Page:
•Musa said they still require at least two more tournaments to be assured of adequate preparations.
•“As tutors, Although we only managed a single gold medal, we were satisfied with the general performance exhibited by our boxers, and especially the four that are Tokyo Olympics bound,” he added.
Kenya national boxing team ‘Hit Squad' head coach Benjamin Musa is convinced they gathered adequate experience at the Africa Zone 3 championship to enable them compete effectively at the Tokyo Olympics.
Musa said the entire concept behind the event was to sharpen African boxers well enough for a podium finish.
“Personally, I think the competition was of utmost importance. We had gone without participating in active bouts for almost a year and a month.
“There is no single competition where you can sit out inactive for such a long time and still expect to perform well. Our main objective wasn't scooping medals.
“We were mainly interested in individual and overall team performance. We were keen to use the event to gauge just how far our boxers were in terms of fitness, competition and what exactly we should rectify,” said Musa.
“So in Kinshasa, we decided as the organising committee to adapt a round robin format where each boxer would have an opportunity to battle at least three opponents.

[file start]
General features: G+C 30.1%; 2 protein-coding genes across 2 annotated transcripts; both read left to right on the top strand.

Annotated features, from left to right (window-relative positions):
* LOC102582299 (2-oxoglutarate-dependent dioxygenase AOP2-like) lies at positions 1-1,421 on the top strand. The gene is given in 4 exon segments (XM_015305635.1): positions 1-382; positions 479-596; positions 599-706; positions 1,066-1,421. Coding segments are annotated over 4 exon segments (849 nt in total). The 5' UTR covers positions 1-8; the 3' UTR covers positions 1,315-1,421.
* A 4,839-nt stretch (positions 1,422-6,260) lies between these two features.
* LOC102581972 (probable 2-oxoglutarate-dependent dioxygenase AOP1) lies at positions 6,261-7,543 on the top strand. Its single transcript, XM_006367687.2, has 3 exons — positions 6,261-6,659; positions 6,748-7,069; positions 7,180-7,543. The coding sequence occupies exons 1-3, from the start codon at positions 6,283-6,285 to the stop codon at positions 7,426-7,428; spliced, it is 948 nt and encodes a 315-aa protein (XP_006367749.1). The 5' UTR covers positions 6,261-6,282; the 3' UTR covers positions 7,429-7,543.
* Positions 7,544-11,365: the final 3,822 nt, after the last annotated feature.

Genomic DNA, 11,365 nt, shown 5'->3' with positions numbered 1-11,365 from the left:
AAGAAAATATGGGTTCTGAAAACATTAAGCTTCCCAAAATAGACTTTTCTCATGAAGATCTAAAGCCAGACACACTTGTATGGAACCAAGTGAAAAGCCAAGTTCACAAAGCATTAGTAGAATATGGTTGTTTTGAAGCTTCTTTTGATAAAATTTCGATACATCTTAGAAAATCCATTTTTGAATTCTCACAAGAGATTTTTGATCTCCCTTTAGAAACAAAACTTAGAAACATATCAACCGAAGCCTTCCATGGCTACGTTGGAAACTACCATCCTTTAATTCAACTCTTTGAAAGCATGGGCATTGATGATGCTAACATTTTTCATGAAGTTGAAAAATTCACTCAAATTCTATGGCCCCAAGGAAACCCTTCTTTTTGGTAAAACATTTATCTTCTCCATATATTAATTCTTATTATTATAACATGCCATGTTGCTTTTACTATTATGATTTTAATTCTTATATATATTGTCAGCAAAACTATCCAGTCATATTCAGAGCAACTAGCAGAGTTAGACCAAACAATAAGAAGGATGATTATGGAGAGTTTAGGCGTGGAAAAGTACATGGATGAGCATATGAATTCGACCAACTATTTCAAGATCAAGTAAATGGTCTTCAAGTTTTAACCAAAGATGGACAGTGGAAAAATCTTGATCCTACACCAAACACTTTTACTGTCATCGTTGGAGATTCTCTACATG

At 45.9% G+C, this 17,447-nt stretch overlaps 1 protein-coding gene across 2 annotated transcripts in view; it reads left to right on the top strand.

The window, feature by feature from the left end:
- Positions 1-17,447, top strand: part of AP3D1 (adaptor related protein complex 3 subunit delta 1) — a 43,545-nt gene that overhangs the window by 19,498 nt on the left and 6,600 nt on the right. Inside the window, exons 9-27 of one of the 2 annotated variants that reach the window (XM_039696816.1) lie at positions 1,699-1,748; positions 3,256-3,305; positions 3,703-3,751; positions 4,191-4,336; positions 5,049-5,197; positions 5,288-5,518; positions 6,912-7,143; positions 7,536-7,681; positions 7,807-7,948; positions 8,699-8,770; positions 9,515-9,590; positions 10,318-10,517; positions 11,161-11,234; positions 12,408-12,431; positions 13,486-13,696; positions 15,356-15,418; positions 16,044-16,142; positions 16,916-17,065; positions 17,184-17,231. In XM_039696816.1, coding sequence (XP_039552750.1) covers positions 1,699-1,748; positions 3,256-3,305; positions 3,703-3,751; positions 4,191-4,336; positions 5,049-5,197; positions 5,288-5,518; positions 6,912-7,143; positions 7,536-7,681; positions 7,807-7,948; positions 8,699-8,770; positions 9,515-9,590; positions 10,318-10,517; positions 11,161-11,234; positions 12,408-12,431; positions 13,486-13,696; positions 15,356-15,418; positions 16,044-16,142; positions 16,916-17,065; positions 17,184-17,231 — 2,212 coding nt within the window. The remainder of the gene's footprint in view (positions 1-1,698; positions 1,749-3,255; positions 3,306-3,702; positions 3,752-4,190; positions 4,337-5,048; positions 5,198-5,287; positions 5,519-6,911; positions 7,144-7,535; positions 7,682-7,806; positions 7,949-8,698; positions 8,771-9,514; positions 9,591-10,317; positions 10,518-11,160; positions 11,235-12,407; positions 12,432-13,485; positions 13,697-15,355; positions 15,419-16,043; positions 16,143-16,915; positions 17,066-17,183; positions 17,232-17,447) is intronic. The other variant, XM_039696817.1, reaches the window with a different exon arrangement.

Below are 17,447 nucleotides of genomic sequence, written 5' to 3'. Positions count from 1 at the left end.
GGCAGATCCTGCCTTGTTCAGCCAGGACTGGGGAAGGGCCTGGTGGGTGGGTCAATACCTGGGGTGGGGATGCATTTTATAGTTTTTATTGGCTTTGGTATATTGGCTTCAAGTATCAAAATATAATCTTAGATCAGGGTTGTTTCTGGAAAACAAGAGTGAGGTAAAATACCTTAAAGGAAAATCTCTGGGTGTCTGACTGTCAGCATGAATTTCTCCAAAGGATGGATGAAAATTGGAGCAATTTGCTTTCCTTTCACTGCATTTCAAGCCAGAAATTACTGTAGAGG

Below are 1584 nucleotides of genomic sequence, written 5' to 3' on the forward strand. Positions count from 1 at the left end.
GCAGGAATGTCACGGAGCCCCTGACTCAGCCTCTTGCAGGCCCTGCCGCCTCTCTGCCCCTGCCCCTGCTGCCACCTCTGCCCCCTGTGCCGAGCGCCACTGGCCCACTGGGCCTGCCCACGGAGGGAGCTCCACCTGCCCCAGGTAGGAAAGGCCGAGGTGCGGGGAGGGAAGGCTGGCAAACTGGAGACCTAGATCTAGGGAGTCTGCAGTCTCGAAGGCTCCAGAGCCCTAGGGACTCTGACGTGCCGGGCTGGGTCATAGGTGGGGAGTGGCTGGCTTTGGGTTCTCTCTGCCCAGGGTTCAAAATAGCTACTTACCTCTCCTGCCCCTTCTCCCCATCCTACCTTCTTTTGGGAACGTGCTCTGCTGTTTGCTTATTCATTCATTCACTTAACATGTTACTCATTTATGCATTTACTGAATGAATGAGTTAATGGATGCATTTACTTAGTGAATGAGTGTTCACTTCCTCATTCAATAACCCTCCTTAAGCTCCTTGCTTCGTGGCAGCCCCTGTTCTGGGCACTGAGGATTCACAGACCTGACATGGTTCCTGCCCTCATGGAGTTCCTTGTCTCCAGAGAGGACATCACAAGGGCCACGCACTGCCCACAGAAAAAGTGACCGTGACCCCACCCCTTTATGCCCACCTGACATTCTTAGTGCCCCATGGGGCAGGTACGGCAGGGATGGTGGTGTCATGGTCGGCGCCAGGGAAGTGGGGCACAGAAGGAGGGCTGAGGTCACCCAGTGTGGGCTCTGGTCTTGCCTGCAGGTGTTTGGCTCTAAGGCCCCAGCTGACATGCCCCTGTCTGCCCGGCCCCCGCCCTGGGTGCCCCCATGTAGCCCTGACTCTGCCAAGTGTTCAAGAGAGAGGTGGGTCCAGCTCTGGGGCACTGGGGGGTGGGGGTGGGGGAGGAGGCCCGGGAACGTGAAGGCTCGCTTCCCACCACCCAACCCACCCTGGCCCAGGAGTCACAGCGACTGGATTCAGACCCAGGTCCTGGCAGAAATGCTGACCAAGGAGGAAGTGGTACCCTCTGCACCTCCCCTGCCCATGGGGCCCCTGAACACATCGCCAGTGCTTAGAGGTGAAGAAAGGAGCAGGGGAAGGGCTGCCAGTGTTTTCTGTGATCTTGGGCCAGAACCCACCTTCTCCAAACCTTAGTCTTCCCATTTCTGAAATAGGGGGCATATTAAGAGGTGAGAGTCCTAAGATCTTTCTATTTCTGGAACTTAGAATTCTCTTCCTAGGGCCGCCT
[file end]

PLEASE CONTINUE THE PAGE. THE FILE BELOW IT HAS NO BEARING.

Musa disclosed they sat down as the organising committee and deliberately decided to give each of the participants more competitive bouts so that they could shake off the rust.
“That gave them an opportunity to come up against three different techniques because, perhaps, it would be long again before we got another chance to try them out. Most probably, that's the only competition we had left before heading out to Tokyo,” said Musa.
“As tutors, although we only managed a single gold medal, we were satisfied with the general performance exhibited by our boxers, and especially the four that are Tokyo Olympics-bound,” he added.
Asked to explain why he called up 12 boxers into camp when only four are required to travel to Tokyo, Musa said the idea was to widen the scope of experience and knowledge.
“There is no way the four boxers would practice all alone. They needed sparring partners who can offer the same level of competition and who are in similar weight categories,” he said.
“For example, we have boxers who are south pole and others with far much better techniques who didn't qualify but can still prove worthy opponents to the quartet.
“We have ensured at least each of them has two sparring partners,” he added.
“Moreover, we have other events coming up after the Tokyo Olympics such as the Commonwealth Games in Birmingham next year, and chances are that we shall be using the same boxers. That's why it is still important to continue having all of them in camp.
“If they perform well and prove themselves at the trials prior to the event, then why not, we shall be willing to raise their standards even further,” said Benjamin.
Musa said they still require at least two more tournaments to be assured of adequate preparations.
“Every competition calls for consistent participation in games for a player to perform well. Obviously, Covid-19 was a setback given our boxers never got to be actively involved in league matches that could have given them an extra edge,” he concluded.